Stu I love your videos and this is a great introduction to folk considering stepping into the world of table saws. I have the same saw and used it for three years now. Would you consider doing a follow up video with additional tips? It might be worth including the auxiliary fence and when it should be used. My train of thought is for machined sheet goods like you used in this video then the full length fence is fine, but I use the auxiliary fence up to half way along the blade for any timber products as it helps to alleviate the pinch effect you referenced in the kickback section. Keep up the great work, really looking forward to seeing what becomes of the additional garden land you bought 😀😀👍👍
Stuart, thank you for this video. I bought the same saw three years ago and it is still boxed as I did not have the confidence to use it. Your video has given me the confidence to open the box, assemble the saw and use it safely.
I bought the Evolution R255 PTS from screwfix which is virtually the same saw and I’m really pleased with it and I found a guy on ETSY who 3D prints zero clearance plates for these saws and they fit perfectly.
Hi Stuart, I m looking for a Sliding Mitre Saw, the motor is on its way out, ant recommendations- 240v
Thank you for the video, great table saw.
Surprized that you changed the blade without safety gloves on.
Interesting – thanks. No disrespect intended but fifty odd years ago, I was a wood machinist and your saw looks like a toy to me. I know it isn’t and it would happily take your hand off if you let it, but the smallest sawbench I worked on was probably three times the size of yours.
I’ve had this model of Saw for over 2 years, it’s ok for what it is, I changed the blade for a better quality one. The design of the guard/extractor, while being very good at extracting dust etc, does not allow you to put the saw blade down far enough to maintain a safe working blade height when cutting thin material. Also the knob for adjusting/removing the guard is on the right hand side which hits the fence when cutting narrow strips. The plastic pad surrounding the blade is very thin and bends slightly when cutting certain widths. Despite these drawbacks I would buy it again though, it folds away into a small size and is powerful enough for most jobs around the home, I cut 100mm Oak Newel posts with it for example.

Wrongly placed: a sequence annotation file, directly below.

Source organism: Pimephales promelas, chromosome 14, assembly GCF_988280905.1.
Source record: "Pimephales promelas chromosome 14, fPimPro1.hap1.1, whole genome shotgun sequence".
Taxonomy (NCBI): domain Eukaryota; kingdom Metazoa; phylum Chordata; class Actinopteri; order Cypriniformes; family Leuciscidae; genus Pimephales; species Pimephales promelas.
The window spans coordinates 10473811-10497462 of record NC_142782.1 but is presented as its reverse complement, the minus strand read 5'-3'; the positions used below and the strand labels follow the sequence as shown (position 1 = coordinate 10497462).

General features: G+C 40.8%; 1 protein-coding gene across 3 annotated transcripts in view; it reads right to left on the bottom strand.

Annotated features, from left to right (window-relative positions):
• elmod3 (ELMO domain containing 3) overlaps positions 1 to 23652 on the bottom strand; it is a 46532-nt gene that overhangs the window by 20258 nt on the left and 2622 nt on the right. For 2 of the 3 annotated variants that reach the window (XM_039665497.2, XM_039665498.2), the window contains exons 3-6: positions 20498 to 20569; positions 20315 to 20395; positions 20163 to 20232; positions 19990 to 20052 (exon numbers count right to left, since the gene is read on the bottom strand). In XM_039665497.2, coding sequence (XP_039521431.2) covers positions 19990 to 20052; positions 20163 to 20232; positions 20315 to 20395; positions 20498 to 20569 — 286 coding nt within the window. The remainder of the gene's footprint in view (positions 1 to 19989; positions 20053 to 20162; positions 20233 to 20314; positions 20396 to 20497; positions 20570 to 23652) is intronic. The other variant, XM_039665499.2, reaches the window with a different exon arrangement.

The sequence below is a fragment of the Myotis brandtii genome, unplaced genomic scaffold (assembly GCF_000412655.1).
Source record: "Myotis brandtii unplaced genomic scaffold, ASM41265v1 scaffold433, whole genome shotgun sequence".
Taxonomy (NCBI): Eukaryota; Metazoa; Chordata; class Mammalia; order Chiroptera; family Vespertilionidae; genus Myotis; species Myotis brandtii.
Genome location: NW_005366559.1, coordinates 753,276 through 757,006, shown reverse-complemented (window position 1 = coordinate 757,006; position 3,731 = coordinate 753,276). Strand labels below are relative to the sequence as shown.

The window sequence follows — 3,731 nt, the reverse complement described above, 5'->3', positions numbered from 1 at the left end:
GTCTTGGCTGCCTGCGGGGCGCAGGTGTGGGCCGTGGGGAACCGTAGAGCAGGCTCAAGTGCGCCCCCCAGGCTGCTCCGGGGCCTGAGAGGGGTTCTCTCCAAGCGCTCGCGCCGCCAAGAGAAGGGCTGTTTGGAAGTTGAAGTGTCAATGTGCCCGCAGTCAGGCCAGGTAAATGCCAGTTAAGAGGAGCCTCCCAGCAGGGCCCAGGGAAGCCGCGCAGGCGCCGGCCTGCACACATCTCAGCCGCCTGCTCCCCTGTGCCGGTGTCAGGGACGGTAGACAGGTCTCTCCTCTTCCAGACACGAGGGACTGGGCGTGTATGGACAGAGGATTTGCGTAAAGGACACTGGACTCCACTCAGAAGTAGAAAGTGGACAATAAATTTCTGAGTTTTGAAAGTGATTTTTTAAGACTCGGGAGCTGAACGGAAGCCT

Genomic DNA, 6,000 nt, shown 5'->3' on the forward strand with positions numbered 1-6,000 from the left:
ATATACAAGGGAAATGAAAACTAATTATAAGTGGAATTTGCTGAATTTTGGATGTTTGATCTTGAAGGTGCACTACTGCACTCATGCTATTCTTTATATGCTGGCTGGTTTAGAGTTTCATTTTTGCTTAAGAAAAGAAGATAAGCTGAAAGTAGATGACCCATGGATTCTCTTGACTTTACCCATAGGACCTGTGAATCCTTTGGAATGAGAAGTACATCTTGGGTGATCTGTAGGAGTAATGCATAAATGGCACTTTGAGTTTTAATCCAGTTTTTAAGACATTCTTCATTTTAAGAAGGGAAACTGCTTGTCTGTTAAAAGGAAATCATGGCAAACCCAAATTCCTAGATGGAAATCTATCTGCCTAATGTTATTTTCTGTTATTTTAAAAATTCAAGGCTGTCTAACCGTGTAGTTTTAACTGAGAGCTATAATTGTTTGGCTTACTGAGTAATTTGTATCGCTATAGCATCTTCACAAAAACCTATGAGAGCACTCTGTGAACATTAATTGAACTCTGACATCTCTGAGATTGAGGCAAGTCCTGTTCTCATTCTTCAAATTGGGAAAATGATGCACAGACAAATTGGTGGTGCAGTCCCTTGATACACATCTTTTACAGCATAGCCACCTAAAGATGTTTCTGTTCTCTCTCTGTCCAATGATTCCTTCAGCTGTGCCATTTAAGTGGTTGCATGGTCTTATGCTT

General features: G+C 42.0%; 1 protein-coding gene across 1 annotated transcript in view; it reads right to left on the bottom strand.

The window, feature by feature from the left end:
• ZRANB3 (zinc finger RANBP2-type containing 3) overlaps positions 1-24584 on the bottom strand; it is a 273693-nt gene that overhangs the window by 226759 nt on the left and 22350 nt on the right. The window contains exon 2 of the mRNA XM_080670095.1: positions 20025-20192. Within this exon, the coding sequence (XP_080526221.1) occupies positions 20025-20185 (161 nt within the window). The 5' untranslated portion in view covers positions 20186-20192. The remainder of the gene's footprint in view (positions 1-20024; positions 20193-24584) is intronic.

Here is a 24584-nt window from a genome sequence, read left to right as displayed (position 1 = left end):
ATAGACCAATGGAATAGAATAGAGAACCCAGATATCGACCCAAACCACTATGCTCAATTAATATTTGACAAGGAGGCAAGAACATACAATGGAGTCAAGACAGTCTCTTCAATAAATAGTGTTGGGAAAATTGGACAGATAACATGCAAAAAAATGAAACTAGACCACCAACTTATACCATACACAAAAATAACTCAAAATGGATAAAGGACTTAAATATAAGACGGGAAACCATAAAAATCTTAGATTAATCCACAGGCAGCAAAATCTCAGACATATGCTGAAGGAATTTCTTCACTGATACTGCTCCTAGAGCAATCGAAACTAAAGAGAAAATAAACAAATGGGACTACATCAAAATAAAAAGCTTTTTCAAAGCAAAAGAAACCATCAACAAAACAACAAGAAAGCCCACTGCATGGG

Watch out when you start it up though, since small pieces of wood that drop to the bottom of the plastic Saw Well, will move when you fold the machine up, then on start up they are fired out of the machine at high speed.
It’s a Table Saw, needs to be treated with respect every time you use it.
Hi Stuart, hope you’re well. Just watched your video about table saws and, although I don’t have one, I thought you might like to see the chap in the link above. He is clearly a long-time carpenter who obviously knows his stuff and often wears gloves (at 20 mins into his vid) to get a good non-slip grip on wood, he even seems to back up your blade height thingy.
I don’t want this to sound argumentative or confrontational, and I accept and understand that if one is wearing loose-fitting gloves and/or clothing there is certainly a danger of being dragged into a moving blade but it seems to me that if a hand is wearing a close-fitting grippy glove and is close enough to a blade to get into trouble, that would still be the case even without gloves…wouldn’t it? This chap even shows a sign extolling the virtues of using your own brain (since the machine doesn’t have one of its own) – only saying.
Great videos and instruction, Stuart, good luck with the paddock!!
Being uses these for YEARS never had a issue Rage 5 is amazing i pretty much have the set of Evo there blades are just perfection with everything it can cut great video
Their "10% off if you shop direct" deal still leaves them about 10% *more* expensive than buying from other shops… what the hell, Evolution? How is it possibly more expensive for them to sell me the tools direct vs the price of the same tool elsewhere?
£350 for this, £400 for the Bosch, or £440 for a DeWalt, it just doesn’t seem like a contest tbh. I like Evolution for their Mitre saws, but honestly their prices are getting silly I think, their prices are comparable to the "contractor" grade tools when they’re still selling hobbyist quality.
You should have an attachment to add to the fence so you don’t need to clamp a piece of wood.
Also you only need a fence as far as the front of the blade, or just beyond the front of the blade, this reduces the risk of the wood pinching between the fence and blade for rip cuts and makes it easier to push through.
Hello, any tips for sealing the MDF?. I know when I had some in my shed mildew growth took over as rain water seeped in. I brushed, bleached and sealed with pva and water but not good enough it seems.
Great video and info but the only thing I was always taught was never to wear gloves when using a table saw or actually most workshop machinery or saws that spin.
That blade is way too high, you’re only adding to the risk of kick back